Still, Flowing Water

by Rev. Kinrei Bassis

(This article is an edited version of a lecture given at Shasta Abbey on July 11, 2010.)

I will talk about the most famous image of Buddhist training, the Buddha meditating under the Bodhi tree on the night of his enlightenment. During that night, the Buddha described being attacked by the forces of Mara. In Buddhism, Mara represents all our unwholesome impulses. The Buddha experienced the feeling of being attacked by all his deepest fears and his fiercest desires. Instead of reacting to all these strong feelings, the Buddha did what is the essence of Buddhist meditation, he sat still. That meant that he did not react and allow himself to be moved by his strong feelings of fear and desire. The Buddha just allowed everything to arise and everything to pass away. The imagery used in Buddhism is that the swords and arrows that seemed to be threatening the Buddha were all transformed into the flowers of the Dharma.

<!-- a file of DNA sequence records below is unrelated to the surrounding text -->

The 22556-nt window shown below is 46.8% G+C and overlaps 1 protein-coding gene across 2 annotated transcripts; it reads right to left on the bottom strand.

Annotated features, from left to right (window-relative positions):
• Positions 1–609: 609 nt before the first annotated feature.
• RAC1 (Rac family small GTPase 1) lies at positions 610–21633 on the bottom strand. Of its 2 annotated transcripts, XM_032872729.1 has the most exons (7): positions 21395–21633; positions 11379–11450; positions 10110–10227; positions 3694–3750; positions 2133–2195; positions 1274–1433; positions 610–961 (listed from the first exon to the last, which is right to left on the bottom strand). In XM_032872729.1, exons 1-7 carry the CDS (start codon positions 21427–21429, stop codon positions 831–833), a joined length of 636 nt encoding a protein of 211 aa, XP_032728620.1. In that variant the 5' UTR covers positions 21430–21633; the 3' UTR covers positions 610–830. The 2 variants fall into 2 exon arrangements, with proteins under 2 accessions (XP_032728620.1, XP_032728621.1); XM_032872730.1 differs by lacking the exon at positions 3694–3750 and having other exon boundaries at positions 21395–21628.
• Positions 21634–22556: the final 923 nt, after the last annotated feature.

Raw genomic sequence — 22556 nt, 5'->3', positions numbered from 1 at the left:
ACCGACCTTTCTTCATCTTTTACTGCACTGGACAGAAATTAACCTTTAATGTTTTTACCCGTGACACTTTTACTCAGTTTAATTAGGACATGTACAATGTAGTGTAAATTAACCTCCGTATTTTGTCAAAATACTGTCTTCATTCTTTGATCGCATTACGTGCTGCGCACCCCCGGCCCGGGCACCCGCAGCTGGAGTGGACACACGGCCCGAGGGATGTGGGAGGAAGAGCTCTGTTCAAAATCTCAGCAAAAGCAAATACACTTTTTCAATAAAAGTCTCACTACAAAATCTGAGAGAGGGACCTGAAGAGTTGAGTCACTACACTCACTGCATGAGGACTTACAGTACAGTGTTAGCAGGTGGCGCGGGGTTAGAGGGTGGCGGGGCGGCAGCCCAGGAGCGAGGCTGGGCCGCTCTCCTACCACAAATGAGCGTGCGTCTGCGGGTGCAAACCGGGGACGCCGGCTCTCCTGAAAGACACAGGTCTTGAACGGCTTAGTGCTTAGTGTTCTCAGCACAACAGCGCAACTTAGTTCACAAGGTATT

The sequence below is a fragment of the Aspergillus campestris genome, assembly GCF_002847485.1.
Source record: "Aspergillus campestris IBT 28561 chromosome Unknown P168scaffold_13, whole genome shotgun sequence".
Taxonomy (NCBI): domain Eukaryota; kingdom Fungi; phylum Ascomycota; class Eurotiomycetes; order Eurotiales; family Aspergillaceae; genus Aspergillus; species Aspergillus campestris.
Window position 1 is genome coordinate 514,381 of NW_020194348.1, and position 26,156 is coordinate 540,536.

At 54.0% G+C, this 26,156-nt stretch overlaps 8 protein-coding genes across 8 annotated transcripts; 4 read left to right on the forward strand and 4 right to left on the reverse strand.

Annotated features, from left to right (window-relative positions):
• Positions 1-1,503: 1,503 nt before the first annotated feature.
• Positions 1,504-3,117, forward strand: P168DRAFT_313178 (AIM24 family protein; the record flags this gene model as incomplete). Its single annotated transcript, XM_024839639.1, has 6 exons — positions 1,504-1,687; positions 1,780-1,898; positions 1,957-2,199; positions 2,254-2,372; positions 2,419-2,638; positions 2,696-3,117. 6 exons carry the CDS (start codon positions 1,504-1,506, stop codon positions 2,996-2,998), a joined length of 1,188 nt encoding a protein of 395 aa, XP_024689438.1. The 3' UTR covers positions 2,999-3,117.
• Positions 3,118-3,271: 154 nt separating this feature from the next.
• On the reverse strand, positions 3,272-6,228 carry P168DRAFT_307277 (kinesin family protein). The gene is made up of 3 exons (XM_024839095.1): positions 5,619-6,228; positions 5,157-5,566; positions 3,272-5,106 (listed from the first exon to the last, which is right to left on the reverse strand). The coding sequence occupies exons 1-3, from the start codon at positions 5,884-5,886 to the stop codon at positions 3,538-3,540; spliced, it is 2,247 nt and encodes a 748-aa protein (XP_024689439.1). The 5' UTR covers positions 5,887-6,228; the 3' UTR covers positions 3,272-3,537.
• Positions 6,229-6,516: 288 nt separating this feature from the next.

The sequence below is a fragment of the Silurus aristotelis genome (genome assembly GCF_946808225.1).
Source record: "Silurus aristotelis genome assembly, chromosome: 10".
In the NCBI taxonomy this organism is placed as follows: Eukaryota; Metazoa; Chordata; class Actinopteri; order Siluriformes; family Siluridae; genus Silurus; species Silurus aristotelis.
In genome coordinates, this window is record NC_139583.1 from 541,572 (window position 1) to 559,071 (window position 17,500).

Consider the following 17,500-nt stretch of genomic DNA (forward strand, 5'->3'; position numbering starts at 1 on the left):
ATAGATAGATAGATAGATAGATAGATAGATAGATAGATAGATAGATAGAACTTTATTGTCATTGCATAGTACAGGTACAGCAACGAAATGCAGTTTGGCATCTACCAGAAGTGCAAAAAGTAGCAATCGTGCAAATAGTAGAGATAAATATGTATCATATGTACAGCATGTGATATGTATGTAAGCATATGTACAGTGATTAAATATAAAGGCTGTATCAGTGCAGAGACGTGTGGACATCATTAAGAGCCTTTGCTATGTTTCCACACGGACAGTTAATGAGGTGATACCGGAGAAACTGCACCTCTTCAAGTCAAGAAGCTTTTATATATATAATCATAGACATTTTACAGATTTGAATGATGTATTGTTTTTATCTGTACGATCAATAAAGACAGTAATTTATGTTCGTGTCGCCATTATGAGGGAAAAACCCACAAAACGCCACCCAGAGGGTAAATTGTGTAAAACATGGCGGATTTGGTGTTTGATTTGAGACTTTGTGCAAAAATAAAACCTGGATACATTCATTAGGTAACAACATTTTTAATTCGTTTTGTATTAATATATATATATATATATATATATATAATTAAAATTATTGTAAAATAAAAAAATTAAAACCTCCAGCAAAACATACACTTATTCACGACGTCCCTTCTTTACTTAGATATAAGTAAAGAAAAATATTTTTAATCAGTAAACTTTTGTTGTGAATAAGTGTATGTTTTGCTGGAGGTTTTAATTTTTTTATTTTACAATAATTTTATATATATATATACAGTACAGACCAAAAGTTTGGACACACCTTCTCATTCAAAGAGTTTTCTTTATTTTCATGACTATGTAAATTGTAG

To be a Buddhist means that we are trying to walk in the footsteps of the Buddha, and each of us needs to do, in our own way, what the Buddha did as he meditated under the Bodhi tree. This does not mean we need to sit under a tree but rather we all need to learn how to sit still and not be moved by the arising of powerful karma. This is the essential activity of Buddhist training, converting all our fears and desires, all our difficulties and pain, into the flowers of enlightenment; into the liberating life of the Buddha. This is the real meaning of meditation in daily life, sitting still and not getting caught up in our reaction to all the ups and downs of our life. In meditation, when a thought or feeling arises, the instructions are very simple. Try not to get caught up in your reaction. Just let it arise and let it pass. In daily life, we are trying to do the same thing. Whatever we encounter, we are trying to be still and recognize everything is just arising and passing away. We cleanse and free our hearts by just doing what the Buddha did under the Bodhi tree, which is to open our heart to whatever we are experiencing; to allow ourselves to feel whatever arises in our hearts, to be willing to see whatever thoughts are moving through our minds, and to allow everything to appear and then disappear. Not being caught up in all life’s ups and downs goes against much of our human conditioning. To sit still with our karma is very difficult and it requires deep faith. The Dharma keeps pointing us to this deep truth, that no matter what happens to us and no matter happens in the world, nothing is fundamentally being gained or lost.